As Fernando Broncano reminds us, culture is how a society reproduces itself. Equally, it is not a natural legacy, but rather the product of generational narration. To put it another way: a single generation is enough to put together a complete, cultural narrativeof social belonging. In the case of the region in question, the Mediterranean, represented here by the complementary pairing of Europe and the Arab world, it could be said that in the two generations that separate the present day and that Europeanness / Arabness of the seventies, what has triumphed has not been the conviction of a common future (probably derived from a no more distant past), but rather the ancient and romantic model of culture, as a watertight compartment, visceral and non-rational. Created from a reservoir, not a sea. So, the second idea I would like to highlight here is that all Mediterranean cultural dialogue is today condemned to failure because of the exclusionary, communitarian narratives and reverberating monologues, which are a common plague to the North and South shores of the Mediterranean and a complete novelty to this generation.
The aforementioned pre-digital thesis went under the title El Diálogo Euro-Árabe (The Euro-Arab Dialogue), the story of the old institution known as the EAD (1973-1991) in which institutional Europe took its first steps towards a common foreign policy (one of the major milestones of the Venice Declaration in 1980) and in which the Arab League, to make it easy for Europe to sit down with it face to face, withdrew the identification of “Egypt” or “Palestine” (the crux of the issue) to present themselves as Arabs. What was interesting about the EAD was that it was prohibited to speak about what actually concerned Europe (oil) or what really made the Arabs sit up in their seats (Palestine), and yet enormous progress was made in both camps thanks to their speaking exclusively about how much the EAD could unite the two. No less interesting was that every time there was an awkward silence in the permanent dialogue, it was through references to history that they were able to get back on track; a debate, publication, university meeting on the Mediterranean’s shared Arab legacy, and especially that unusual European Arab space of Al-Andalus or Sicily. Quite a contrast to today’s essayism, which is apologetic, brotherly and draws on the most violent of histories.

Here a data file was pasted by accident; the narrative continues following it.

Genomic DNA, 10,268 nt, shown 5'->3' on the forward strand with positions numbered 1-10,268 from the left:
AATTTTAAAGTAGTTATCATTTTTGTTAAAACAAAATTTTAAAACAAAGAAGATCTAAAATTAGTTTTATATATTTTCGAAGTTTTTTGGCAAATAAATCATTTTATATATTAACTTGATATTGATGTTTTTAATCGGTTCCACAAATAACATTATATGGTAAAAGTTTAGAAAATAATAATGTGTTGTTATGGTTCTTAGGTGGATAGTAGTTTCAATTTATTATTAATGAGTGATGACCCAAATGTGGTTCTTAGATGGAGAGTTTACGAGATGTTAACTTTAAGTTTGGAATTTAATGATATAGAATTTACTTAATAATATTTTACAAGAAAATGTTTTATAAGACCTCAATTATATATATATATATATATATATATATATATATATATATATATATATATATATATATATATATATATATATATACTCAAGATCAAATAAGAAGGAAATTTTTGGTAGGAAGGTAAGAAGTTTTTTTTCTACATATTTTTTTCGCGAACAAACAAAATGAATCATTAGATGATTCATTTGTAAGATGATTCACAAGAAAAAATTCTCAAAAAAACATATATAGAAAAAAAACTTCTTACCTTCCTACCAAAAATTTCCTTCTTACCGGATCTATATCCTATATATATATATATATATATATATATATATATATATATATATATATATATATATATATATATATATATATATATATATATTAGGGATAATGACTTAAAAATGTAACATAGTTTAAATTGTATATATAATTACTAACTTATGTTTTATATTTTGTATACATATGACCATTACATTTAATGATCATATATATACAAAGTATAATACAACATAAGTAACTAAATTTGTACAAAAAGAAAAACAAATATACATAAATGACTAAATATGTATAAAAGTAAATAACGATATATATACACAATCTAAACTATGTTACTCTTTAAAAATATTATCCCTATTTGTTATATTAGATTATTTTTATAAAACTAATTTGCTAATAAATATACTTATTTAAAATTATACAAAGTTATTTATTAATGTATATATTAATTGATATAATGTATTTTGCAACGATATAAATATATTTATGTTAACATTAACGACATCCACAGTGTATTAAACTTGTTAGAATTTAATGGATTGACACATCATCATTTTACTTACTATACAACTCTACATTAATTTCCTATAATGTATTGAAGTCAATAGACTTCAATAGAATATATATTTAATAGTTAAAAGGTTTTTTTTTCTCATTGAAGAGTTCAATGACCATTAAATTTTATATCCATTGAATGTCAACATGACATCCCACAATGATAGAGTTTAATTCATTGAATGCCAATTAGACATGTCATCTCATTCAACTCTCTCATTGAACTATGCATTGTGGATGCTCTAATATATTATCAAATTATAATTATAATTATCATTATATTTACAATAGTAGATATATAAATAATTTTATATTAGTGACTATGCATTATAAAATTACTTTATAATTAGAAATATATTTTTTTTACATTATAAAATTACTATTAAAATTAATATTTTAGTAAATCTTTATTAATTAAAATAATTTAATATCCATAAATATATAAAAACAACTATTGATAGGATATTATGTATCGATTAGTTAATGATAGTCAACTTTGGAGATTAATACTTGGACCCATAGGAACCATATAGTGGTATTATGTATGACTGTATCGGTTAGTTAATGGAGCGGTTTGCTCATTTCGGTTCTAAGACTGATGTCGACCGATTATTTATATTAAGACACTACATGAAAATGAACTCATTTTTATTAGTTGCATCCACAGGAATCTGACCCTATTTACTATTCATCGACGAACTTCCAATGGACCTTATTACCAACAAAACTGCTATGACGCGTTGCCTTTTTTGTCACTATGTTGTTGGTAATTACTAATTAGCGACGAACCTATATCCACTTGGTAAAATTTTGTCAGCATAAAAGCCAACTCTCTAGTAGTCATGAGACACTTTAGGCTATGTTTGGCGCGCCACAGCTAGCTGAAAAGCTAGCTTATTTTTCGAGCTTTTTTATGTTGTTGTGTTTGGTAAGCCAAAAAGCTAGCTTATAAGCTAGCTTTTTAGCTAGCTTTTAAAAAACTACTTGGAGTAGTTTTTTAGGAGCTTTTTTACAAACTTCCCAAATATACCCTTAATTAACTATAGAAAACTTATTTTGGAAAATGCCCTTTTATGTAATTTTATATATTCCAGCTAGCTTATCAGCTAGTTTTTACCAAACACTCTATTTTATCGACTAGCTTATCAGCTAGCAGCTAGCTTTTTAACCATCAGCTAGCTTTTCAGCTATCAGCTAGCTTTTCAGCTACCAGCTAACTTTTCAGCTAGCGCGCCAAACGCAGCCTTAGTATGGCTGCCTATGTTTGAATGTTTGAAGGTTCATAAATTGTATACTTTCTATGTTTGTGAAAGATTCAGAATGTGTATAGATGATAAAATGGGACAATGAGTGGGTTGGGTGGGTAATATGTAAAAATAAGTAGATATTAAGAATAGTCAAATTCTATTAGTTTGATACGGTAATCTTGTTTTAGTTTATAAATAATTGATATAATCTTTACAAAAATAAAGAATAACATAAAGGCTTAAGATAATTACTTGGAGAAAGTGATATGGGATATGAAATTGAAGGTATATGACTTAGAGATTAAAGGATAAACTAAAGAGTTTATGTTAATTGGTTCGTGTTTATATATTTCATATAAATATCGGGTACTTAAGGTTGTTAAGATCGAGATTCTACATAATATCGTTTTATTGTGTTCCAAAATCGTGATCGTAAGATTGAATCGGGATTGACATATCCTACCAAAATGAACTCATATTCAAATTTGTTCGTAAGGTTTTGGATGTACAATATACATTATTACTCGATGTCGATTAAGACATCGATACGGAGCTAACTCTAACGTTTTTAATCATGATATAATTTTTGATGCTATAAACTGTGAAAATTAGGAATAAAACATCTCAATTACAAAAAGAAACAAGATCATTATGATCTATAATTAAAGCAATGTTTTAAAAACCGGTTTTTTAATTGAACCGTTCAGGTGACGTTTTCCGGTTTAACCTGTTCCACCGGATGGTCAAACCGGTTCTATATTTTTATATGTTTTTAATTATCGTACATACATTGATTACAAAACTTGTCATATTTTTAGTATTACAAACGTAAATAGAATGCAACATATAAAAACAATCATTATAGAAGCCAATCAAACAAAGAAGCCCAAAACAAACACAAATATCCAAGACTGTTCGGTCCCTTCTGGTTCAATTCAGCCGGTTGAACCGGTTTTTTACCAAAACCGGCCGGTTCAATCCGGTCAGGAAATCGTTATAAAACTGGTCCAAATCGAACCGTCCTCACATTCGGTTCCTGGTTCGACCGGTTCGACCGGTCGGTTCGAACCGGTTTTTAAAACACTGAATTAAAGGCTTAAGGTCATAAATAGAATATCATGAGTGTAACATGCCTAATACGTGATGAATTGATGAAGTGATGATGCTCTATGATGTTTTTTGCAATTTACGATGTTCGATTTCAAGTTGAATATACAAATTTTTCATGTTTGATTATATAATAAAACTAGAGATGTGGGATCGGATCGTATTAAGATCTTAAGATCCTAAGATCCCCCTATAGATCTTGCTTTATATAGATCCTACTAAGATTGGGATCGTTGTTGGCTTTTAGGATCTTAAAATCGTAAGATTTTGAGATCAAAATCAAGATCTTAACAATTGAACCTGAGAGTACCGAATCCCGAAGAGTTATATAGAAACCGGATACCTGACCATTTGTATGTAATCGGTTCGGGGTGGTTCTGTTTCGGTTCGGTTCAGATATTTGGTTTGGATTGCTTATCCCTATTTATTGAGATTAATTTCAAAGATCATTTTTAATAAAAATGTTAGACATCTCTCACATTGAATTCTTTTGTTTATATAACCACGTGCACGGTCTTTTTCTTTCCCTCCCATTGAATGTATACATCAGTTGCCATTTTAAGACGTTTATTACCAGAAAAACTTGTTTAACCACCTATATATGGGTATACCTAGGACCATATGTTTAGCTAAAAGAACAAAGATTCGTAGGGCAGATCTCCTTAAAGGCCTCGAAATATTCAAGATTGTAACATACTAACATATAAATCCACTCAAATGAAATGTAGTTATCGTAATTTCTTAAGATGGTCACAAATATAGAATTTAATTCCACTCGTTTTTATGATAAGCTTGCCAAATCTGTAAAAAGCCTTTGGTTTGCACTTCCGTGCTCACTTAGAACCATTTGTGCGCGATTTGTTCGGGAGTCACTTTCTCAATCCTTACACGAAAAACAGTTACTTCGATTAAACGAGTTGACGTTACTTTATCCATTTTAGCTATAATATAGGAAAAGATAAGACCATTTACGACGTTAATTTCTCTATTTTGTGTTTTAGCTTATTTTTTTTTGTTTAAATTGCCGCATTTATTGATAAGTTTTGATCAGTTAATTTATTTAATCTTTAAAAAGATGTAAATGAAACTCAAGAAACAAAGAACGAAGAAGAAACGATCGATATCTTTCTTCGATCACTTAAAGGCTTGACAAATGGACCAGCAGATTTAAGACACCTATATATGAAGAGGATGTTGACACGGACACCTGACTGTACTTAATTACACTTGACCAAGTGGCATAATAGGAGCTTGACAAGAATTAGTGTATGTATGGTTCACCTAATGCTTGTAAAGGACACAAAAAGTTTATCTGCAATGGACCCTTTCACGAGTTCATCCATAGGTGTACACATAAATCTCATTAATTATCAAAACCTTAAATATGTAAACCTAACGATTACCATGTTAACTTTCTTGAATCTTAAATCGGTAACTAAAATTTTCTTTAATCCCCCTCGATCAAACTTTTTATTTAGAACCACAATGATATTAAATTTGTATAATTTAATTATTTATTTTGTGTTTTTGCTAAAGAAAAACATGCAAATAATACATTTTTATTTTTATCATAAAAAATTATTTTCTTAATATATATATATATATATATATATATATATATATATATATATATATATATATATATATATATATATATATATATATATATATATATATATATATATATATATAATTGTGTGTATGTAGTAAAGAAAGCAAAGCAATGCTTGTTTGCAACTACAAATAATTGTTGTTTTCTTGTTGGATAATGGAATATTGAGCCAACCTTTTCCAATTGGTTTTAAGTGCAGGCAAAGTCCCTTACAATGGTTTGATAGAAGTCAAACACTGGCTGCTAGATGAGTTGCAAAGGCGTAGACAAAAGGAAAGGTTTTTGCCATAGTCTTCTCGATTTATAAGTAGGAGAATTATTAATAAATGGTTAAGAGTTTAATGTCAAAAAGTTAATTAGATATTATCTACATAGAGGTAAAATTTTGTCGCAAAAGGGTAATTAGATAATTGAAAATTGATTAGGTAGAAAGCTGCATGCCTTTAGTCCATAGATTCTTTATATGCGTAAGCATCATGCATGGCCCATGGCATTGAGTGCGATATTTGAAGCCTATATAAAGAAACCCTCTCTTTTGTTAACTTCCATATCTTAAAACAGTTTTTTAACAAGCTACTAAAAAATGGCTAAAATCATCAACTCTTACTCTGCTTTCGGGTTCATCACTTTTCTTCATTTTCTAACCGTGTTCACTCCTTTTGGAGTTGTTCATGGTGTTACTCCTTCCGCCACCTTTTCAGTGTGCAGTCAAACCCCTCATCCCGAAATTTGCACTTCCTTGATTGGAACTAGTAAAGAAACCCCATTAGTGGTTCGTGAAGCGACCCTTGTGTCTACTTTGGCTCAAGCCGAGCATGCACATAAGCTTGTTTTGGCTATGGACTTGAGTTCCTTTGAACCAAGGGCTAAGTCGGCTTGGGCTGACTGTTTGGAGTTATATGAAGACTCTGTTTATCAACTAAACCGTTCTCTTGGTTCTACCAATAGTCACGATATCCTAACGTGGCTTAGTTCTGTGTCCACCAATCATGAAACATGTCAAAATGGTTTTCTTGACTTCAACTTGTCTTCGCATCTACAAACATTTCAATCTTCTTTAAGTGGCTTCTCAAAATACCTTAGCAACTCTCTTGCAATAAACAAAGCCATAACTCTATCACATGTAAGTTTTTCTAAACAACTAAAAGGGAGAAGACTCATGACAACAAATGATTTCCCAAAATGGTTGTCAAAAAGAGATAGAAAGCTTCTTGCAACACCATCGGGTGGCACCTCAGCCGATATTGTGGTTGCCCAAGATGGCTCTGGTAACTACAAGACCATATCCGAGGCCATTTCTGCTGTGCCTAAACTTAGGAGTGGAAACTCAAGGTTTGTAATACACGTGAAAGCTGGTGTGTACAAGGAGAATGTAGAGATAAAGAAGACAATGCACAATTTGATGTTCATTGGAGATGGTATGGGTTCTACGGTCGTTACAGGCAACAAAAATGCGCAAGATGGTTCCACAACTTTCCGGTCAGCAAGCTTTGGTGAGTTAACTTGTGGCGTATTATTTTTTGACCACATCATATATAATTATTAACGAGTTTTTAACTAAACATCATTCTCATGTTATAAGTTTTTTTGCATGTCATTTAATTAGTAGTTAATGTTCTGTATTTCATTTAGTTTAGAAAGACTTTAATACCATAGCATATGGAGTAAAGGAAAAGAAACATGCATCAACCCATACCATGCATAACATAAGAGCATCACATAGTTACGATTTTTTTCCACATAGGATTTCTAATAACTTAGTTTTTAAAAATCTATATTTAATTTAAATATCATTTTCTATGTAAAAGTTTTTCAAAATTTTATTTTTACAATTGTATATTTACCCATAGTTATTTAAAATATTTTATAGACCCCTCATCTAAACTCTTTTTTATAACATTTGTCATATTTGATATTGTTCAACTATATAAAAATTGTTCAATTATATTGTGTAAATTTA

So, let us focus on how much it characterized the biggest Euro-Arab bridge in history: little was put down in writing, only the positive was spoken about and troubles were not stirred up. Discord was accepted, as it was politely understood that dialogue did not mean fusion. Incidentally, I would also like to point out that if historical accounts (Euro-Arab, Mediterranean, Andalusian…) formed the narrative cushion on which everything rested in terms of the relations between these neighbours, what really put paid to the EAD was the continuous presence of Atlantic contamination (the excessively early Gymnich compromise, which allowed for North American interference) and its correlative political venom: the EAD died when the diplomatic mechanisms that had been expropriated were politicized and nationalized. Culture serves to level the political playing field, but mixing these two areas can be lethal.